THE saying of a recent Christian writer, that "the only theology which is likely to last is one that admits a large degree of Christian agnosticism," may prove rather startling to some, since it seems to link faith and unbelief in a way which is altogether incongruous. All earnest truth-seekers, however, will agree in saying that as their apprehension of spiritual things has increased arithmetically, the field of unexplored and more or less indistinct vision has increased geometrically. They have consequently grown more reserved in the use of "I know," and less dogmatic respecting the facts of faith which they have not yet demonstrated. With increased thoughtfulness and receptivity they feel more keenly the sense of mystery, the vastness of Truth, and their mental attitude becomes more scientific.

St. Paul affirmed the inspiring fact, not that we know all, out that "we know in part," and Mrs. Eddy repeats the thought when she writes, "Christian Science must be accepted at this period by induction. We admit the whole, because a part is proved" (Science and Health, p. 461). The habit of speaking in a final decisive fashion concerning matters of which he really knows very little, if anything, is disastrous to one's own spiritual growth and to a helpful influence over others, and that Christian teachers should have become noted as representatives of this type of unrealiability is unfortunate beyond words.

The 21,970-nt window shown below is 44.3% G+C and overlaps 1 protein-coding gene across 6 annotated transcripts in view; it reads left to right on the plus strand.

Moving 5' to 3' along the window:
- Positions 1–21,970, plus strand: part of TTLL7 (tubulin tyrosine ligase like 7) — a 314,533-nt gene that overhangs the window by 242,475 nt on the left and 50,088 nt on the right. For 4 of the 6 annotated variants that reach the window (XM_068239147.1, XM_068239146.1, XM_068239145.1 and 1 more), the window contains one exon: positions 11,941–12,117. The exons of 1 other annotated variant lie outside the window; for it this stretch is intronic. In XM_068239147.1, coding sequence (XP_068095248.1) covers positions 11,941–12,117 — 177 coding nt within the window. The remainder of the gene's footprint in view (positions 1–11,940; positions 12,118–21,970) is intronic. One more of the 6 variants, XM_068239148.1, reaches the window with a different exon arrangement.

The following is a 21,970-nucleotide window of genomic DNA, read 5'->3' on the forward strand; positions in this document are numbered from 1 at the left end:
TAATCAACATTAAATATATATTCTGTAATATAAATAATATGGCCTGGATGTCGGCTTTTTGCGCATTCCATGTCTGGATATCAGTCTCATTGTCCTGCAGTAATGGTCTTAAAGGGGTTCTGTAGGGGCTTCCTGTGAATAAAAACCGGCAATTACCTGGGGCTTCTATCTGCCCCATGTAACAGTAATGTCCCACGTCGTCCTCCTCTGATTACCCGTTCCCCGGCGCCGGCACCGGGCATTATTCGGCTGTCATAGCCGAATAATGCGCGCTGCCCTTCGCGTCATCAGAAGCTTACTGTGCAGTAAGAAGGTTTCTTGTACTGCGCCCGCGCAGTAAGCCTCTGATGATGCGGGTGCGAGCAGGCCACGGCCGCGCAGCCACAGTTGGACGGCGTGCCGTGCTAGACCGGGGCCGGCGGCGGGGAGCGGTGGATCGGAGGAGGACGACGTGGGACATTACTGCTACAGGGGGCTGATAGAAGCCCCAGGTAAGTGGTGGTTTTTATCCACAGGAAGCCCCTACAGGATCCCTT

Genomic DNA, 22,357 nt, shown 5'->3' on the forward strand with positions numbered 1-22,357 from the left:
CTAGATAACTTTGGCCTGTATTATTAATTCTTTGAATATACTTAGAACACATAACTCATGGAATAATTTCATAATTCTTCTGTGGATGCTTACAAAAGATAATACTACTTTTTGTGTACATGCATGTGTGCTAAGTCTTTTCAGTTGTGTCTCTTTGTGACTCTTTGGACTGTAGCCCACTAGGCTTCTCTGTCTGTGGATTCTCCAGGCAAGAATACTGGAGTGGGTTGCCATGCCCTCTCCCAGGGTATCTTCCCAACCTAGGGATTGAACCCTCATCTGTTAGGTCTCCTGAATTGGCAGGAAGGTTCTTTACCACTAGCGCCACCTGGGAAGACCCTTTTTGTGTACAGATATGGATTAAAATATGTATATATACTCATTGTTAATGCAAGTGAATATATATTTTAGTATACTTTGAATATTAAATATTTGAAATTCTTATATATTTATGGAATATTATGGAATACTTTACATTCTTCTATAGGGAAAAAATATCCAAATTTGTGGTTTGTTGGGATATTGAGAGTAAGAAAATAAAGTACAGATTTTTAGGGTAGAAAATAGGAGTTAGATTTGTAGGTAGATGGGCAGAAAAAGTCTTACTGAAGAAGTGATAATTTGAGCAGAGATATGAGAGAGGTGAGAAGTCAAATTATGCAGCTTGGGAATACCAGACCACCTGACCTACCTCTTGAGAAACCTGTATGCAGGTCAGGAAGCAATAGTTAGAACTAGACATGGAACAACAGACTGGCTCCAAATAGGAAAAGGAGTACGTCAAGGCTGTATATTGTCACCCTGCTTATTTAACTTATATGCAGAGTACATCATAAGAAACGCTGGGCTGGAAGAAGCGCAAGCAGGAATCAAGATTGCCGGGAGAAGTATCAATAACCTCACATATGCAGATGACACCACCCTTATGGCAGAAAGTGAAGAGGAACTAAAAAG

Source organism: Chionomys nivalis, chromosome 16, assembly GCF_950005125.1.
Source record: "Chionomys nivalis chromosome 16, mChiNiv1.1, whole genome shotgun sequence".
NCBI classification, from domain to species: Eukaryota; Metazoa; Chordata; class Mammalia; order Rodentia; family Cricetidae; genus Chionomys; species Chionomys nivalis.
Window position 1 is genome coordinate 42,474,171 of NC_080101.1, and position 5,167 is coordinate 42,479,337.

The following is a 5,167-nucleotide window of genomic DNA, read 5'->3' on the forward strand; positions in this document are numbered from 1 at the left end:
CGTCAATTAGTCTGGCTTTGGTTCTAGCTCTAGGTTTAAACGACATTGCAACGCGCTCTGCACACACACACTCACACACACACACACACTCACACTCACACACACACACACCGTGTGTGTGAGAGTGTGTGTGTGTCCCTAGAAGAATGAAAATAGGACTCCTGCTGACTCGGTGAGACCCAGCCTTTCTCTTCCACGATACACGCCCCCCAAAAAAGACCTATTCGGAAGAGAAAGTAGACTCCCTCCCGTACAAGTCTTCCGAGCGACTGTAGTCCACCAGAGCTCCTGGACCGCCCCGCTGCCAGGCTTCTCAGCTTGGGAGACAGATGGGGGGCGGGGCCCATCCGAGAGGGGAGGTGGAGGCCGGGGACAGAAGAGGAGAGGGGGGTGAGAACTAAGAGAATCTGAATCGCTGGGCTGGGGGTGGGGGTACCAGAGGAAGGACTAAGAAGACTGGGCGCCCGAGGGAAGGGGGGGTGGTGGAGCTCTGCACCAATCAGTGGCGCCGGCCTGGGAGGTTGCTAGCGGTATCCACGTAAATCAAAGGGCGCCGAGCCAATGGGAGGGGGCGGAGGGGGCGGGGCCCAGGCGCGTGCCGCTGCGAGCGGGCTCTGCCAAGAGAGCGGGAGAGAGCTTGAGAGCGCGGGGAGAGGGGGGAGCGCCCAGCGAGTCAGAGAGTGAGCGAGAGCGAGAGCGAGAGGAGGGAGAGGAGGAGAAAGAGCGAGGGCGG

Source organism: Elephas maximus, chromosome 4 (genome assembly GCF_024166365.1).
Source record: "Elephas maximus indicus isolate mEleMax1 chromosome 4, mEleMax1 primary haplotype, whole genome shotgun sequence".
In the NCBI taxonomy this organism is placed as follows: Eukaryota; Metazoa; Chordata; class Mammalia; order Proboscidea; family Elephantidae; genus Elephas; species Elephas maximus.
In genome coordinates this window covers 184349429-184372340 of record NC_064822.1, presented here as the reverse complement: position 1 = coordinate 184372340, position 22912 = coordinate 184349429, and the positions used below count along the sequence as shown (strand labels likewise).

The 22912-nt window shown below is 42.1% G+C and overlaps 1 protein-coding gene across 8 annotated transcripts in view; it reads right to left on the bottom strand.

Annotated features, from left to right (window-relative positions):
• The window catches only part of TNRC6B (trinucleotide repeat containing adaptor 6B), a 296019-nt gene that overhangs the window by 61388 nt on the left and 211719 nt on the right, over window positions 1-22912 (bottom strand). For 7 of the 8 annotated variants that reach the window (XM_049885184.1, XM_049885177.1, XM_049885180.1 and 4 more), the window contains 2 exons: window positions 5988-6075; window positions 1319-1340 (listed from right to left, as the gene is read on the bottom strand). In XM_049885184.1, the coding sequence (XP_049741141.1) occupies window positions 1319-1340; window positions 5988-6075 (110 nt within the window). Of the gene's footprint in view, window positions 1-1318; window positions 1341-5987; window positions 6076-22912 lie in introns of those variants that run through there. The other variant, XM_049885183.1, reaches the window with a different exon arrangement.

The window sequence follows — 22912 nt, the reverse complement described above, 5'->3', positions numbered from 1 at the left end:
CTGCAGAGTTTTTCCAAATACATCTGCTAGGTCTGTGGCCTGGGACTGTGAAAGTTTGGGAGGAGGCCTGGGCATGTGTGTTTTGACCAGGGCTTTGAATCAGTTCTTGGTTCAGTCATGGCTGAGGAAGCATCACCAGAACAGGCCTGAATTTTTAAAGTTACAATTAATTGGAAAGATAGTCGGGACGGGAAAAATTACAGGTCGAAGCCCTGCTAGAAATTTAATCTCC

Positiveness should characterize Christian instruction, both because there is scientific ground for it and because naught else can satisfy the demands of inquiring thought, but the positiveness which has no foundation other than the traditions of human belief, is sure to experience a fall that will prove disturbing to the faith both of the teacher and the taught. Time was when the great majority accepted the dictum of ecclesiastical authority without question, and the thinking of many is still thus dominated, but the scientific spirit has gone out into all the earth, and the rule of superstition and fear is becoming more and more circumscribed. Hard-headed, unscientific dogmatism is losing its sway in Christian councils, and a fairer field for faith is being opened up.

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November 2, 1912

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